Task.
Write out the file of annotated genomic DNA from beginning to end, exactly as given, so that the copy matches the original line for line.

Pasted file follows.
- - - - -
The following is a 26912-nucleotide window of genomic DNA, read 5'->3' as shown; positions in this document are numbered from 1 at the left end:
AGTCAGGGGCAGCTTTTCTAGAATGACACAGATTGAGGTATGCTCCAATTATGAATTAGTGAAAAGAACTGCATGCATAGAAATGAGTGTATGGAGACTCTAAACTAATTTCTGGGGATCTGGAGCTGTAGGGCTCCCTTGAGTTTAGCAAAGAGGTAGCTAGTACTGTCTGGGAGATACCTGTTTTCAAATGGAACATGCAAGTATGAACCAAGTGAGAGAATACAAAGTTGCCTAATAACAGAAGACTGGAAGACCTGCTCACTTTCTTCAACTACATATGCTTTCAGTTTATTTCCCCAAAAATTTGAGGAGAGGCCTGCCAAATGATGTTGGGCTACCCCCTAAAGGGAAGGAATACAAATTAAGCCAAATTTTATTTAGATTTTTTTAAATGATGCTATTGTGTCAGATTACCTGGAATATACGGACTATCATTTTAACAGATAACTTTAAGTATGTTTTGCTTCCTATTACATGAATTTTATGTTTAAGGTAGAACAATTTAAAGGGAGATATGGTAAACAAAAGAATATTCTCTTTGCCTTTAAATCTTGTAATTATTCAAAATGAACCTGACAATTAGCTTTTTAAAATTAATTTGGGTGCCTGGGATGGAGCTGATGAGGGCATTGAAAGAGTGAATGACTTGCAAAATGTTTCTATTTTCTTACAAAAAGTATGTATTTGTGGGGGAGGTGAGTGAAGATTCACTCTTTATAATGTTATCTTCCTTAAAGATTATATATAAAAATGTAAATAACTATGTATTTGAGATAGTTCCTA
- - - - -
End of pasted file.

The following is a 26912-nucleotide window of genomic DNA, read 5'->3' as shown; positions in this document are numbered from 1 at the left end:
AGTCAGGGGCAGCTTTTCTAGAATGACACAGATTGAGGTATGCTCCAATTATGAATTAGTGAAAAGAACTGCATGCATAGAAATGAGTGTATGGAGACTCTAAACTAATTTCTGGGGATCTGGAGCTGTAGGGCTCCCTTGAGTTTAGCAAAGAGGTAGCTAGTACTGTCTGGGAGATACCTGTTTTCAAATGGAACATGCAAGTATGAACCAAGTGAGAGAATACAAAGTTGCCTAATAACAGAAGACTGGAAGACCTGCTCACTTTCTTCAACTACATATGCTTTCAGTTTATTTCCCCAAAAATTTGAGGAGAGGCCTGCCAAATGATGTTGGGCTACCCCCTAAAGGGAAGGAATACAAATTAAGCCAAATTTTATTTAGATTTTTTTAAATGATGCTATTGTGTCAGATTACCTGGAATATACGGACTATCATTTTAACAGATAACTTTAAGTATGTTTTGCTTCCTATTACATGAATTTTATGTTTAAGGTAGAACAATTTAAAGGGAGATATGGTAAACAAAAGAATATTCTCTTTGCCTTTAAATCTTGTAATTATTCAAAATGAACCTGACAATTAGCTTTTTAAAATTAATTTGGGTGCCTGGGATGGAGCTGATGAGGGCATTGAAAGAGTGAATGACTTGCAAAATGTTTCTATTTTCTTACAAAAAGTATGTATTTGTGGGGGAGGTGAGTGAAGATTCACTCTTTATAATGTTATCTTCCTTAAAGATTATATATAAAAATGTAAATAACTATGTATTTGAGATAGTTCCTA